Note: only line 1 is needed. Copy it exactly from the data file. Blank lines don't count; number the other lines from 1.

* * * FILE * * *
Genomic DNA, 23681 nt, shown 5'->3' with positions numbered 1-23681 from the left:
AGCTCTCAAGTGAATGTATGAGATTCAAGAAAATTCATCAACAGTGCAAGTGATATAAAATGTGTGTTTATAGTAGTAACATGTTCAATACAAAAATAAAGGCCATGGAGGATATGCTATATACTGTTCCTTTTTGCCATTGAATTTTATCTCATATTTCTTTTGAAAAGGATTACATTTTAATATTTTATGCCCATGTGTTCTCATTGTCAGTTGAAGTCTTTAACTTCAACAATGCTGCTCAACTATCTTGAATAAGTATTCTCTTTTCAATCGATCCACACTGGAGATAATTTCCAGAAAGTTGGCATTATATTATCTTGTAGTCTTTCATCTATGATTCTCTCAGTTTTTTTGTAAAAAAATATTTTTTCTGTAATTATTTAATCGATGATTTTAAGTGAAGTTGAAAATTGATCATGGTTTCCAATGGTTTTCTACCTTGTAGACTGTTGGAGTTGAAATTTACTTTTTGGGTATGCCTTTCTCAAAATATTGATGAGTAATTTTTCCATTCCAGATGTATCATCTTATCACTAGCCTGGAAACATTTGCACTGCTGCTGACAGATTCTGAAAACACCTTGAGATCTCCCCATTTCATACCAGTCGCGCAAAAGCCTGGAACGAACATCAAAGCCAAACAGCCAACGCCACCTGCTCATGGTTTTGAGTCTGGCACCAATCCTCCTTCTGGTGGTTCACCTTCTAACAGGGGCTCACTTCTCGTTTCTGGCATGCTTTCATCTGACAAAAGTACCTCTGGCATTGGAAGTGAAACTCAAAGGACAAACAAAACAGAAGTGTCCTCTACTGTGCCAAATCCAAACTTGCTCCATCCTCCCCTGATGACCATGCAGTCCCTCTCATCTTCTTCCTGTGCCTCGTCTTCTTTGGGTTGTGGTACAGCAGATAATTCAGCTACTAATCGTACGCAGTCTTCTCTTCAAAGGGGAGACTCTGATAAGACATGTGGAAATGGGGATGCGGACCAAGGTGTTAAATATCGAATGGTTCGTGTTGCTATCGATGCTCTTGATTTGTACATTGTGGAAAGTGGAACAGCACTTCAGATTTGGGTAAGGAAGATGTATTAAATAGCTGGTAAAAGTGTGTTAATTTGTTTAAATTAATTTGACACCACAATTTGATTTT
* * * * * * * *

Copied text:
Genomic DNA, 23681 nt, shown 5'->3' with positions numbered 1-23681 from the left: